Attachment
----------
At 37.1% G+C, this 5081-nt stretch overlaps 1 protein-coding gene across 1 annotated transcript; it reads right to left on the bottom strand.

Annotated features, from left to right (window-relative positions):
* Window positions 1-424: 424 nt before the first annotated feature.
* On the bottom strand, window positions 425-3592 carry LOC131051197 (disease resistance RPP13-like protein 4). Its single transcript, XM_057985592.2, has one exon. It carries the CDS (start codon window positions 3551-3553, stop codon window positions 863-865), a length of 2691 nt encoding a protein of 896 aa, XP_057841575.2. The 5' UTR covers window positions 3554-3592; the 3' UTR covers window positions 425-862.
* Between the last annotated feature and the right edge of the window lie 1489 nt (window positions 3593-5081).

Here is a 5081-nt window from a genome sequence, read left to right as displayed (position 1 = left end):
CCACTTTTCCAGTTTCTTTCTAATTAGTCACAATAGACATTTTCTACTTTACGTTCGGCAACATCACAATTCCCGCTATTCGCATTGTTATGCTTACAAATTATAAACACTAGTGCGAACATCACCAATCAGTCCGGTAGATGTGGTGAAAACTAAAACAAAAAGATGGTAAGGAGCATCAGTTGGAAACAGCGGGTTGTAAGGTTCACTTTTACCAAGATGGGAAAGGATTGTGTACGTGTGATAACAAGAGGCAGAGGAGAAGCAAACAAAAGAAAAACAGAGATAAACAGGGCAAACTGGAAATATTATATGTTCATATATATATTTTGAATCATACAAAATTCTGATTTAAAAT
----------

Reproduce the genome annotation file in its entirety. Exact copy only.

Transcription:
At 37.1% G+C, this 5081-nt stretch overlaps 1 protein-coding gene across 1 annotated transcript; it reads right to left on the bottom strand.

Annotated features, from left to right (window-relative positions):
* Window positions 1-424: 424 nt before the first annotated feature.
* On the bottom strand, window positions 425-3592 carry LOC131051197 (disease resistance RPP13-like protein 4). Its single transcript, XM_057985592.2, has one exon. It carries the CDS (start codon window positions 3551-3553, stop codon window positions 863-865), a length of 2691 nt encoding a protein of 896 aa, XP_057841575.2. The 5' UTR covers window positions 3554-3592; the 3' UTR covers window positions 425-862.
* Between the last annotated feature and the right edge of the window lie 1489 nt (window positions 3593-5081).

Here is a 5081-nt window from a genome sequence, read left to right as displayed (position 1 = left end):
CCACTTTTCCAGTTTCTTTCTAATTAGTCACAATAGACATTTTCTACTTTACGTTCGGCAACATCACAATTCCCGCTATTCGCATTGTTATGCTTACAAATTATAAACACTAGTGCGAACATCACCAATCAGTCCGGTAGATGTGGTGAAAACTAAAACAAAAAGATGGTAAGGAGCATCAGTTGGAAACAGCGGGTTGTAAGGTTCACTTTTACCAAGATGGGAAAGGATTGTGTACGTGTGATAACAAGAGGCAGAGGAGAAGCAAACAAAAGAAAAACAGAGATAAACAGGGCAAACTGGAAATATTATATGTTCATATATATATTTTGAATCATACAAAATTCTGATTTAAAAT